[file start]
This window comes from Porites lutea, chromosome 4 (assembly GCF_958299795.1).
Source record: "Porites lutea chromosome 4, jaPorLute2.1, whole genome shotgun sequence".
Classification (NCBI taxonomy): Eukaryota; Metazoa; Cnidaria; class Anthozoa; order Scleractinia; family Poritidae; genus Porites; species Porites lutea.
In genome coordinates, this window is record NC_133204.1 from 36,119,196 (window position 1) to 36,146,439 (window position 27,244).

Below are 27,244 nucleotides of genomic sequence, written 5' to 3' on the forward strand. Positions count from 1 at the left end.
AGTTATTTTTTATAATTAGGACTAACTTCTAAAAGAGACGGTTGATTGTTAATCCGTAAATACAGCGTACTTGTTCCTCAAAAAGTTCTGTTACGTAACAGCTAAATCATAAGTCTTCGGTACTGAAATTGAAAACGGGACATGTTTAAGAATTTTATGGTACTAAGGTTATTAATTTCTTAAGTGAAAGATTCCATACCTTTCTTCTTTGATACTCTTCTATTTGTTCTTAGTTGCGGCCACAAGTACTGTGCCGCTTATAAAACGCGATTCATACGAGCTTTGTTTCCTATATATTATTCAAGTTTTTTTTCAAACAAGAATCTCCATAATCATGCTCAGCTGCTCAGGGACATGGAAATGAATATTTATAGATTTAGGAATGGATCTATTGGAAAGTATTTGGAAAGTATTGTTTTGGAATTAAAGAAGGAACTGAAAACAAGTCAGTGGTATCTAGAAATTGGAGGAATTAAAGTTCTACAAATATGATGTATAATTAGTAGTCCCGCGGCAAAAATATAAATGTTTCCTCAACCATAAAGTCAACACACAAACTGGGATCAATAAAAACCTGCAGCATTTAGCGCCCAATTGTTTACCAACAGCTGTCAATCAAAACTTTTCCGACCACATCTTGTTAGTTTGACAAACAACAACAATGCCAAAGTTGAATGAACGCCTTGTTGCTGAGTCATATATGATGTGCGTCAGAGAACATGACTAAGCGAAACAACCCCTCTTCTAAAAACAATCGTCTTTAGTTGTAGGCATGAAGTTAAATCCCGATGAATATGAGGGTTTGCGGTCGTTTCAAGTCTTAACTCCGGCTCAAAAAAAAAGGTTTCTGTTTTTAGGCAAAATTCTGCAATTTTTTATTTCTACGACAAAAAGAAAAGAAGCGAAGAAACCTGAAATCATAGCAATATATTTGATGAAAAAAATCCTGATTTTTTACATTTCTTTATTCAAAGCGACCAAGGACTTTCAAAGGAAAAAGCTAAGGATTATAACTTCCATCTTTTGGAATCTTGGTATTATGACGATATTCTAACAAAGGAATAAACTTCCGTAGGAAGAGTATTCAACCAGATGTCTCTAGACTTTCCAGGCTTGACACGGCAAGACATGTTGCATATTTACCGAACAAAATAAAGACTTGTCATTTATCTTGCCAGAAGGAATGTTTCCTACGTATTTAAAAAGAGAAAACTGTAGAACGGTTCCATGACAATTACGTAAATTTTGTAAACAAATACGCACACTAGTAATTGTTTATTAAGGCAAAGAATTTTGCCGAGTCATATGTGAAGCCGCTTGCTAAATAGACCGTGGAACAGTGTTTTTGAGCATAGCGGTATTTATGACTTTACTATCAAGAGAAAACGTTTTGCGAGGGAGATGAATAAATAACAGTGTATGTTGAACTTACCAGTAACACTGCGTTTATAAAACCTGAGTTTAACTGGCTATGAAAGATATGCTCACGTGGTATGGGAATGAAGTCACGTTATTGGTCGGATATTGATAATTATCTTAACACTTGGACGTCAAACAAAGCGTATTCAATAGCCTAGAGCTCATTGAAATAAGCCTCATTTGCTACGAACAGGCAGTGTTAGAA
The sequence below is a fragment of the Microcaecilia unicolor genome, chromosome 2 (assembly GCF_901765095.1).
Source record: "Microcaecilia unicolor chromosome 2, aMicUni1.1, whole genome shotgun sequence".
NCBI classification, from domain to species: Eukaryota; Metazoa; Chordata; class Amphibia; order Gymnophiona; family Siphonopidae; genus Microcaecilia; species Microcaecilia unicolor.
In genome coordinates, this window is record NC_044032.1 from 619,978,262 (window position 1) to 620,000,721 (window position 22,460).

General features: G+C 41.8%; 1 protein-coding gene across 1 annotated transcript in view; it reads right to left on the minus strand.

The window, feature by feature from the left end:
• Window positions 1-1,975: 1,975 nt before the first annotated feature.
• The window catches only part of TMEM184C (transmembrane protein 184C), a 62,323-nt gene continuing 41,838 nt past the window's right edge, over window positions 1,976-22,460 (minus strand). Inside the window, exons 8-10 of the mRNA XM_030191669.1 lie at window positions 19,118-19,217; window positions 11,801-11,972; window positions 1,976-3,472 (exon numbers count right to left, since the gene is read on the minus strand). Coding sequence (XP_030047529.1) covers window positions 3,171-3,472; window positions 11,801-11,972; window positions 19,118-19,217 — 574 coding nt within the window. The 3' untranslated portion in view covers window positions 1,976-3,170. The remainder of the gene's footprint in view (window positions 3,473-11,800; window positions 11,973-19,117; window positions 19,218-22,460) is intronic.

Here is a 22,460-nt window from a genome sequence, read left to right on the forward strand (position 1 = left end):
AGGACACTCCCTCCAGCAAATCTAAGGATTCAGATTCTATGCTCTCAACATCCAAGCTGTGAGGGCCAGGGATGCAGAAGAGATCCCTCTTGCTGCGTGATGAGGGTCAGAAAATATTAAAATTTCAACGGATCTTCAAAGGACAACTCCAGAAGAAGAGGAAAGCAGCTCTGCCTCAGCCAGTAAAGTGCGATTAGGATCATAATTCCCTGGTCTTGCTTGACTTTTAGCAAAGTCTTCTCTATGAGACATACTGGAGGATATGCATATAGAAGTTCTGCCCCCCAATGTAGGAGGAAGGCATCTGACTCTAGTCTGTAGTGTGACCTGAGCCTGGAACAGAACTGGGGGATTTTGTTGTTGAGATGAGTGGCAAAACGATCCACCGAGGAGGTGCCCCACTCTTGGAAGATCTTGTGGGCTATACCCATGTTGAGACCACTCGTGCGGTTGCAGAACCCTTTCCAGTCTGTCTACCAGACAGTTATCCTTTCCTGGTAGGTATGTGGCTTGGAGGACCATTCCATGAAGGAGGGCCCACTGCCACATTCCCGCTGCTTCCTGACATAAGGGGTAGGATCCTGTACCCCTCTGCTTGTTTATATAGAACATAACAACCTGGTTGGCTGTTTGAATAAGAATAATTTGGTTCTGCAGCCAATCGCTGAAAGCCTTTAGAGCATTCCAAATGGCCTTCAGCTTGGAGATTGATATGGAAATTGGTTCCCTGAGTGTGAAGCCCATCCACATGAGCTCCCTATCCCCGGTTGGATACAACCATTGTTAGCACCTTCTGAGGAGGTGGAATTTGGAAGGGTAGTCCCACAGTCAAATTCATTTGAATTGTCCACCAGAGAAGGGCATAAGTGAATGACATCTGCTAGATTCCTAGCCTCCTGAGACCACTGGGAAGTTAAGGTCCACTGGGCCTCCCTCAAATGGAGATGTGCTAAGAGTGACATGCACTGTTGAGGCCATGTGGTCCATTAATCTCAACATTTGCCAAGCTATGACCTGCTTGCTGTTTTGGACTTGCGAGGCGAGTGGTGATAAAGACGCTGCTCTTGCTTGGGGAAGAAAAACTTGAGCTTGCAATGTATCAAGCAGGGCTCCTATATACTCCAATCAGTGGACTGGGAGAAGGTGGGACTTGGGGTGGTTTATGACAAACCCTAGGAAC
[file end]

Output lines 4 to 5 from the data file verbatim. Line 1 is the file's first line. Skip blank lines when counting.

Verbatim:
In genome coordinates, this window is record NC_133204.1 from 36,119,196 (window position 1) to 36,146,439 (window position 27,244).

Below are 27,244 nucleotides of genomic sequence, written 5' to 3' on the forward strand. Positions count from 1 at the left end.